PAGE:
How do you process information? Do you need to think it over, or do you need to talk about it? People fall into one of two categories for processing information: the internal processor or the external processor. Here is another way to look at it. The external processor will talk to think while the internal processor will think to talk. One of these ways of processing information and navigating life’s challenges is not better than the other They both have strengths and weaknesses, and this is most often seen in the context of relationships when people process information differently. When people understand the way their spouse, friend, significant other, or coworker process information, it aids in promoting effective communication. However, when there is a disconnect in understanding the way others around you process information, it can lead to conflict, frustration, and anger.
External processors are strong in being able to intake information, assess it quickly, and know how to respond. They are quick thinkers on their feet and through conversation can quickly solidify thoughts and opinions. People that process externally also will engage in conversation-- sometimes with many people-- as a way of processing information or to work through a problem. Although external processors are sometimes quicker at assessing and processing information, they don’t always have their answer right away, and their thought or opinion can change as they talk with more people. Therefore, it’s important to understand that when an external processor is spouting off ideas, it may not be the idea they go with or is the final idea. They may need to talk it over to get to the right decision.
Internal processors are much less likely to engage in conversation with others as they are working through information or a problem. They are comfortable letting the information stew in their mind to think through the information. Internal processors often need to be able to play through scenarios in their head before they can make an opinion or a decision. Without seeing the many puzzle pieces, they are unable to see the whole puzzle which will delay their ability to make an opinion or decision. Internal processors are likely to arrive at a decision on their own, and once they make that decision, they don’t always feel it necessary to discuss how they got there or explain their process.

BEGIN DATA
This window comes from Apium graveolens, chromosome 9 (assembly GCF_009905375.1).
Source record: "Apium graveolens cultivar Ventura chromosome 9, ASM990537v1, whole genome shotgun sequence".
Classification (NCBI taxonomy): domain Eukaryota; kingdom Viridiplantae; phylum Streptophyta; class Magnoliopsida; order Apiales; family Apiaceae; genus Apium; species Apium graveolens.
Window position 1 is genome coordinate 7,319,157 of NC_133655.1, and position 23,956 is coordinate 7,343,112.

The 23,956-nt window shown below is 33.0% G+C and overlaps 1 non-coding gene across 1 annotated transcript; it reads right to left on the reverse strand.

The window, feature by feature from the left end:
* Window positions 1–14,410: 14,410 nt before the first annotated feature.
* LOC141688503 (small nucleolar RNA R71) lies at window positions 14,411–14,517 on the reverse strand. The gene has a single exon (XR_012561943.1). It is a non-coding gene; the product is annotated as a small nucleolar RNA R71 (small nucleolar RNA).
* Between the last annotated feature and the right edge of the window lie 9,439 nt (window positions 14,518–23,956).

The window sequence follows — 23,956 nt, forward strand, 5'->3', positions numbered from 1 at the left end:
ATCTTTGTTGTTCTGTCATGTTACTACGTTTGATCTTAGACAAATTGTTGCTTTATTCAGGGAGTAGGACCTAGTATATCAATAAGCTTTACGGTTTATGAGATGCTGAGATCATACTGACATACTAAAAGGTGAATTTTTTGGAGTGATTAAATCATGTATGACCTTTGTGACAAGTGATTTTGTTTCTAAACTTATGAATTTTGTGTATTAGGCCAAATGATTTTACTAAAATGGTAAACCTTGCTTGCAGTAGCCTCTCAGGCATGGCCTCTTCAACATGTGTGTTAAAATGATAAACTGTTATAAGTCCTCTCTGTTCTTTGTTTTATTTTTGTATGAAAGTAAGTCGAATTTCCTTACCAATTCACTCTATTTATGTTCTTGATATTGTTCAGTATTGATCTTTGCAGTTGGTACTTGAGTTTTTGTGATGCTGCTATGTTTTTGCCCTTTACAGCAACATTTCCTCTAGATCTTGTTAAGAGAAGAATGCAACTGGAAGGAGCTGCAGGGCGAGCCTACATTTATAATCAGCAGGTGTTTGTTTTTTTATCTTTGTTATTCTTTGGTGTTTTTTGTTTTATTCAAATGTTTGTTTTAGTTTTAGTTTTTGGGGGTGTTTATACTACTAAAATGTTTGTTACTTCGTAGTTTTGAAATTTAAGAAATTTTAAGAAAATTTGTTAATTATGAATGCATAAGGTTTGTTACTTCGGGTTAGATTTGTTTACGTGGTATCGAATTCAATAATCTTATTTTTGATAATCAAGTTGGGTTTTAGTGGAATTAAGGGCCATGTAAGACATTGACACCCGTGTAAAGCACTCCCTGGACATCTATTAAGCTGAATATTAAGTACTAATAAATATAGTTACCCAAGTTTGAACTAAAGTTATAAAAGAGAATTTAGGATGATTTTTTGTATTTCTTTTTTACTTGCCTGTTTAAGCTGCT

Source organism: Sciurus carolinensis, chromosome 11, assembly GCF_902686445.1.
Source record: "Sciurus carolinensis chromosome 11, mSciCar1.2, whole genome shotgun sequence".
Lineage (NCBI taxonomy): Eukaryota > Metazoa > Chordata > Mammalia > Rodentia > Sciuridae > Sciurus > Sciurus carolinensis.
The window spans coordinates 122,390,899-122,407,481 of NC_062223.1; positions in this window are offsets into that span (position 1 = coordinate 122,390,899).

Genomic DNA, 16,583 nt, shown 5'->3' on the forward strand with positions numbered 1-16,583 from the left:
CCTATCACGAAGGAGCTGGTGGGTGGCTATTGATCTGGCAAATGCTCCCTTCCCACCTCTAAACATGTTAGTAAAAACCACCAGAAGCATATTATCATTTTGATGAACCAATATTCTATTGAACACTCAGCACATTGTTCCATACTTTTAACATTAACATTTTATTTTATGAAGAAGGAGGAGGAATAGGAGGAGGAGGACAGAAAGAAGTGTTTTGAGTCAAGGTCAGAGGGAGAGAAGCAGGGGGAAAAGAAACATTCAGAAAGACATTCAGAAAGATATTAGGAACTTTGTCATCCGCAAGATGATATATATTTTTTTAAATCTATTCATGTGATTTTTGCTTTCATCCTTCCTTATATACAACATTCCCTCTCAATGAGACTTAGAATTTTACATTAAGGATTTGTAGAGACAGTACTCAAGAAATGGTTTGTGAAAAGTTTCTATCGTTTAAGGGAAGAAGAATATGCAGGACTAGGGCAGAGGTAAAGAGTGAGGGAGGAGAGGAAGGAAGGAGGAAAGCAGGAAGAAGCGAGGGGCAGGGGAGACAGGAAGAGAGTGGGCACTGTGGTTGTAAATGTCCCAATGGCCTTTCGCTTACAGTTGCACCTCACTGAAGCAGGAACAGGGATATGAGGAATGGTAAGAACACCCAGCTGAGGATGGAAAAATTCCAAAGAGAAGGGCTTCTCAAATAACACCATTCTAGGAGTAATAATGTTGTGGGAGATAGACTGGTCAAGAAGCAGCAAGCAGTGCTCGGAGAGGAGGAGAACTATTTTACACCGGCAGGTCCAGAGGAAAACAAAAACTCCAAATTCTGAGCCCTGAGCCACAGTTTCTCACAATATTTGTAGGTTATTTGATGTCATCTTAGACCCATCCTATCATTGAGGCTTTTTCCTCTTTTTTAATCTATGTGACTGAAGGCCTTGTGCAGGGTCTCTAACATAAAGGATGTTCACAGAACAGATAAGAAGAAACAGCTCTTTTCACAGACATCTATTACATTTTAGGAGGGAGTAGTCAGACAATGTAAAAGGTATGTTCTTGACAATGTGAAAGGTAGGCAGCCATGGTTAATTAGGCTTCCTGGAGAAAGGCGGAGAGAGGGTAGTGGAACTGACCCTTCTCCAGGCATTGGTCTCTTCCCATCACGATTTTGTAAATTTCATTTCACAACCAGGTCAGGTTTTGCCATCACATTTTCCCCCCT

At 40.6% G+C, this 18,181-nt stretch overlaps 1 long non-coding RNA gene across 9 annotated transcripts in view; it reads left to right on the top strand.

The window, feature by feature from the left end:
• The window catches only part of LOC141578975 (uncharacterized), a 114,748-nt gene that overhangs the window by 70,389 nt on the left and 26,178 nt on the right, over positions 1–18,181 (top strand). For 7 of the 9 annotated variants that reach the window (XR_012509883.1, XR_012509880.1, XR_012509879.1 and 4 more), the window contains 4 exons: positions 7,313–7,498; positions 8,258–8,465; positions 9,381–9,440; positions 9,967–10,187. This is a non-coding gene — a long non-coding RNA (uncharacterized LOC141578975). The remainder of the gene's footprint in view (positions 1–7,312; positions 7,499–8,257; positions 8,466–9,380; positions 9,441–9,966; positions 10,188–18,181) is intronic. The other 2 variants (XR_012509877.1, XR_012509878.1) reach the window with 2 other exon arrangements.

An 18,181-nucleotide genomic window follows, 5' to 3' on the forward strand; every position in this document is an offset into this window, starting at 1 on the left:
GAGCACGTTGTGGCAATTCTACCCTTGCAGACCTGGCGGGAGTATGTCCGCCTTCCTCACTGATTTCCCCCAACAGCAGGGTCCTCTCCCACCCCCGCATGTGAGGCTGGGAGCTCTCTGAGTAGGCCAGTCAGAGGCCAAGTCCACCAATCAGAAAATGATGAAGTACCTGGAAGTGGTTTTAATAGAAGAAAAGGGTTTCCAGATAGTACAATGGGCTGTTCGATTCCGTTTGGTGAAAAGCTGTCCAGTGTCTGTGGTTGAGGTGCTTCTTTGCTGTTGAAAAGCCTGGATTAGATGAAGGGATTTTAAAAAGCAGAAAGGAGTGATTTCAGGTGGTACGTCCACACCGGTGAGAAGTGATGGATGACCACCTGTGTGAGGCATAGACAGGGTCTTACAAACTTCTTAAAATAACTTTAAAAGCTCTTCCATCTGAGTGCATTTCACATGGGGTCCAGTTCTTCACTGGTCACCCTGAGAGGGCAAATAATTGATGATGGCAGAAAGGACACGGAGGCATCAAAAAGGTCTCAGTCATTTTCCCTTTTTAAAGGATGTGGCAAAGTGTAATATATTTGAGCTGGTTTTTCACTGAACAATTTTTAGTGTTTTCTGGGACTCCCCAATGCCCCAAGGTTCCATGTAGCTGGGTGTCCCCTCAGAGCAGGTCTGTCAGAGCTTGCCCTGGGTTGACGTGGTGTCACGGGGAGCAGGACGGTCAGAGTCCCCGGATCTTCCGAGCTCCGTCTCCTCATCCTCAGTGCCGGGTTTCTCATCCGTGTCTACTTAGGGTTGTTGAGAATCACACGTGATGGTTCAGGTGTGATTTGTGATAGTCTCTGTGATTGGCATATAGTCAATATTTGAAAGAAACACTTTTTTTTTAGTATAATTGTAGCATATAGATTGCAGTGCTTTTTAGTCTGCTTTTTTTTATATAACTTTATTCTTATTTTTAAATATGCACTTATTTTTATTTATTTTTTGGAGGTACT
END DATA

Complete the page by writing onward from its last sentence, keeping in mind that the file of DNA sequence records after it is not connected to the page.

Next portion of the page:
When two people that process information differently experience conflict, it can be challenging to work through it. The external processor wants to talk it out while the internal processor wants space to think. The challenge is to have balance and work together to process information so that each person can utilize their strengths. External processors likely need to use patience and allow the internal processors to have some space to think. Yet the internal processor may need to engage in some conversation sooner than they would like. It requires give and take combined with the knowledge of how those around you process information, feelings, and thoughts. When we acknowledge the needs of others, we are more likely to be patient and work as a team which can lead to more effective communication in relationships and friendships.
So how do you process information? Do you talk to think, or do you think to talk?